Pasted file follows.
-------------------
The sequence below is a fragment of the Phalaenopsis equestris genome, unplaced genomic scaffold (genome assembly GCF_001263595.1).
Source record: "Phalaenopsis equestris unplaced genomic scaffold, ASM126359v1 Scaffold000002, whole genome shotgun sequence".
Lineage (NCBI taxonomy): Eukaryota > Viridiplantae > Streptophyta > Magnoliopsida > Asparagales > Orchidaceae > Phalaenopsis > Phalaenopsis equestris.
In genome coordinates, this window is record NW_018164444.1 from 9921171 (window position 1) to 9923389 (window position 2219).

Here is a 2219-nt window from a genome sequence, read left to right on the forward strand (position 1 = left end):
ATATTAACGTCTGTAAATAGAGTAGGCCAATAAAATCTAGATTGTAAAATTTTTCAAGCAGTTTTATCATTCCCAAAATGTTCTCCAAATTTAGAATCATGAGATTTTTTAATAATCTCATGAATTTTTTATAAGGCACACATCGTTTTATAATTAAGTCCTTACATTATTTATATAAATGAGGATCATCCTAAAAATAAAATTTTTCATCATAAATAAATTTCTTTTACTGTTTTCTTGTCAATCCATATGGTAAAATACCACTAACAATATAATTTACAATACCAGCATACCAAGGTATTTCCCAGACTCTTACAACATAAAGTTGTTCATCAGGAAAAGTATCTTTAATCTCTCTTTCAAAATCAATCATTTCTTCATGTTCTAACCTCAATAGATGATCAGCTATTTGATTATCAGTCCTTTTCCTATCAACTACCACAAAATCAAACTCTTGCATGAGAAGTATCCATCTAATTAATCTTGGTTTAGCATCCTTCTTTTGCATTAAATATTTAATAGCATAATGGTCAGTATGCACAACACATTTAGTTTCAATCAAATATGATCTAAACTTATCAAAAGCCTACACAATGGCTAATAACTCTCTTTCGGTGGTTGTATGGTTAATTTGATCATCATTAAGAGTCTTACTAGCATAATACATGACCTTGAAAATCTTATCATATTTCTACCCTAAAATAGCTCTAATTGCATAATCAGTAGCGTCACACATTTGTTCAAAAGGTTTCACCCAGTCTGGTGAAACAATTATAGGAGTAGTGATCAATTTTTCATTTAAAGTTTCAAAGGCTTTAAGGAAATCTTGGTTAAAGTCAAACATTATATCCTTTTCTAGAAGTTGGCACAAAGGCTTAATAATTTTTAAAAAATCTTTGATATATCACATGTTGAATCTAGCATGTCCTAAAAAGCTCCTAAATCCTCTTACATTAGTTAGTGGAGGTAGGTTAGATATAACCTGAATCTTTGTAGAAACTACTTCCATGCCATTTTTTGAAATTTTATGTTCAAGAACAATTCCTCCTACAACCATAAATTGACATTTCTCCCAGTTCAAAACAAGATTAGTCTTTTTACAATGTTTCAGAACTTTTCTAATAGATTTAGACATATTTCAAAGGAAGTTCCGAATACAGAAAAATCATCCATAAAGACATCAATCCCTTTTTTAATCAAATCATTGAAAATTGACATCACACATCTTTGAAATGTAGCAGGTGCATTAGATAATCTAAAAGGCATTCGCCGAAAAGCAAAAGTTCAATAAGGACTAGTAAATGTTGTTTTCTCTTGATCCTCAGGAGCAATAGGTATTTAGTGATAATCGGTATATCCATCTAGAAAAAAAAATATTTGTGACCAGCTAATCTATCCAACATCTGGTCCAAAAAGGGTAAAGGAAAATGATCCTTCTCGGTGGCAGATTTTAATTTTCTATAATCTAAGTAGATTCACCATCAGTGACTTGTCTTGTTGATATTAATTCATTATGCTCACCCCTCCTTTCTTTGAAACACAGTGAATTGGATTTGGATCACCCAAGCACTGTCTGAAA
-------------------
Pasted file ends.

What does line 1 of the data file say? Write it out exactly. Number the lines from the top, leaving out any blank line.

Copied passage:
The sequence below is a fragment of the Phalaenopsis equestris genome, unplaced genomic scaffold (genome assembly GCF_001263595.1).